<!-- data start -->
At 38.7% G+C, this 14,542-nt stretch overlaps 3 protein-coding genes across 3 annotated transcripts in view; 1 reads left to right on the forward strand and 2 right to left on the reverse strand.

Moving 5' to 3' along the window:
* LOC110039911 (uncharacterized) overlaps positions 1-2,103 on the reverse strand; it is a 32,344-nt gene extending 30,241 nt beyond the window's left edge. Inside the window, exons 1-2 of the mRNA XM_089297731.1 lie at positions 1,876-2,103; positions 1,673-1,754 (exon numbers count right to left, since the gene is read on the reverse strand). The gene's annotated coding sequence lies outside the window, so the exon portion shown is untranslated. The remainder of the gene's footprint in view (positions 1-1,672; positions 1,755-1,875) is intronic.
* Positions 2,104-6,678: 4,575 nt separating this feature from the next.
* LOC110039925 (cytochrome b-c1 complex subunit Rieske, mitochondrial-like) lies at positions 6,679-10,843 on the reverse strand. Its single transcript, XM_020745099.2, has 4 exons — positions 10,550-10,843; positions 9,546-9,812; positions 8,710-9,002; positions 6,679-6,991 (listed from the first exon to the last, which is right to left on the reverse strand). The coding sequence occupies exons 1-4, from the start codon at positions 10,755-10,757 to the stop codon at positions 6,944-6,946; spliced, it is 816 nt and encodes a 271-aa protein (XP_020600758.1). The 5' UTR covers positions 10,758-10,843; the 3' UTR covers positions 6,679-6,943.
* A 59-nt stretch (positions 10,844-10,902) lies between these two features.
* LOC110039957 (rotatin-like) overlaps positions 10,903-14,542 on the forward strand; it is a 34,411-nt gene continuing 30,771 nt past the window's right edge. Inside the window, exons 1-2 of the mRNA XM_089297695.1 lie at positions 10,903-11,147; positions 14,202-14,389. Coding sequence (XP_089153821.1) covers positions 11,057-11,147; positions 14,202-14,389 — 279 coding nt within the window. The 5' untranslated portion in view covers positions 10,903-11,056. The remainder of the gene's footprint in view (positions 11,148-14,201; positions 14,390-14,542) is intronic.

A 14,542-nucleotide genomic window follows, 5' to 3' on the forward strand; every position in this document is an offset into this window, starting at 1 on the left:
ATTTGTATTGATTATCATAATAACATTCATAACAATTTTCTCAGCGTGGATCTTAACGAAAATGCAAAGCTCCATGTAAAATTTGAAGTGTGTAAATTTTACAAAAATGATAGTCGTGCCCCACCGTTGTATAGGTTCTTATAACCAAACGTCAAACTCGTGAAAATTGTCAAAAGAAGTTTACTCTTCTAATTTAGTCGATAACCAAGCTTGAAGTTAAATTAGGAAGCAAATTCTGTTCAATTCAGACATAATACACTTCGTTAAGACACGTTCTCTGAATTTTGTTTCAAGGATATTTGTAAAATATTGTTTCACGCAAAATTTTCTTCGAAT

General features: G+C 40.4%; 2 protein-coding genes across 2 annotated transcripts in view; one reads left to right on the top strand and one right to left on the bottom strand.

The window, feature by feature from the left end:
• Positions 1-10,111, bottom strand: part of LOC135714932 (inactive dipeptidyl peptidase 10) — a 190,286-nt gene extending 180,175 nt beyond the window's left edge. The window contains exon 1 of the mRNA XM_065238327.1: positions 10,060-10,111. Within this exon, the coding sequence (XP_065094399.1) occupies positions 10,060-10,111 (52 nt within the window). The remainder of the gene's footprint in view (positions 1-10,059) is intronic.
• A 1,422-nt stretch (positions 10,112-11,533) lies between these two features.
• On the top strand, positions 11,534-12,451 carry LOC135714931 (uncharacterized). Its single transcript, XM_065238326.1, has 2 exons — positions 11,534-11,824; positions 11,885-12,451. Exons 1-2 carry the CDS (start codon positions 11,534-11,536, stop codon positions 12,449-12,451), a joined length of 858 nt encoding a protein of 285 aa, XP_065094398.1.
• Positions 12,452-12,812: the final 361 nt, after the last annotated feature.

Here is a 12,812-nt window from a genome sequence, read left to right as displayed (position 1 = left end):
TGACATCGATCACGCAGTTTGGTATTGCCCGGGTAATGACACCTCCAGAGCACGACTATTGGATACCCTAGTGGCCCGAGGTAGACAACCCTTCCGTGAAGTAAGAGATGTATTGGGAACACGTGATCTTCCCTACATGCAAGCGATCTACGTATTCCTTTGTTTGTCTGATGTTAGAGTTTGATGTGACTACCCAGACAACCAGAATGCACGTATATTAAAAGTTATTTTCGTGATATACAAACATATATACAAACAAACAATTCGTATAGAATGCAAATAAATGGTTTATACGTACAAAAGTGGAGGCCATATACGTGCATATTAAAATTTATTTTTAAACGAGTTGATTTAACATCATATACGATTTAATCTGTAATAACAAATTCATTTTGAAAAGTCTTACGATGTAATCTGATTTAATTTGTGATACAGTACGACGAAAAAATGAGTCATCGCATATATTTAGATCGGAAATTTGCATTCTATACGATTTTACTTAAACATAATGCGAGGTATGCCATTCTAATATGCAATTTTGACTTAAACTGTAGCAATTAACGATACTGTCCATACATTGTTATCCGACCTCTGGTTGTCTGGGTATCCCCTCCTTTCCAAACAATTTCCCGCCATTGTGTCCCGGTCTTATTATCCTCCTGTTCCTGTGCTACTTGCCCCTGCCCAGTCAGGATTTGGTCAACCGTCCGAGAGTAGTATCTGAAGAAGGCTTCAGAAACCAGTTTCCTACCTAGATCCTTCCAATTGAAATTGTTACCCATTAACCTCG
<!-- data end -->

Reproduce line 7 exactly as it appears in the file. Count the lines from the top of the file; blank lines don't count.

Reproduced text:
* LOC110039957 (rotatin-like) overlaps positions 10,903-14,542 on the forward strand; it is a 34,411-nt gene continuing 30,771 nt past the window's right edge. Inside the window, exons 1-2 of the mRNA XM_089297695.1 lie at positions 10,903-11,147; positions 14,202-14,389. Coding sequence (XP_089153821.1) covers positions 11,057-11,147; positions 14,202-14,389 — 279 coding nt within the window. The 5' untranslated portion in view covers positions 10,903-11,056. The remainder of the gene's footprint in view (positions 11,148-14,201; positions 14,390-14,542) is intronic.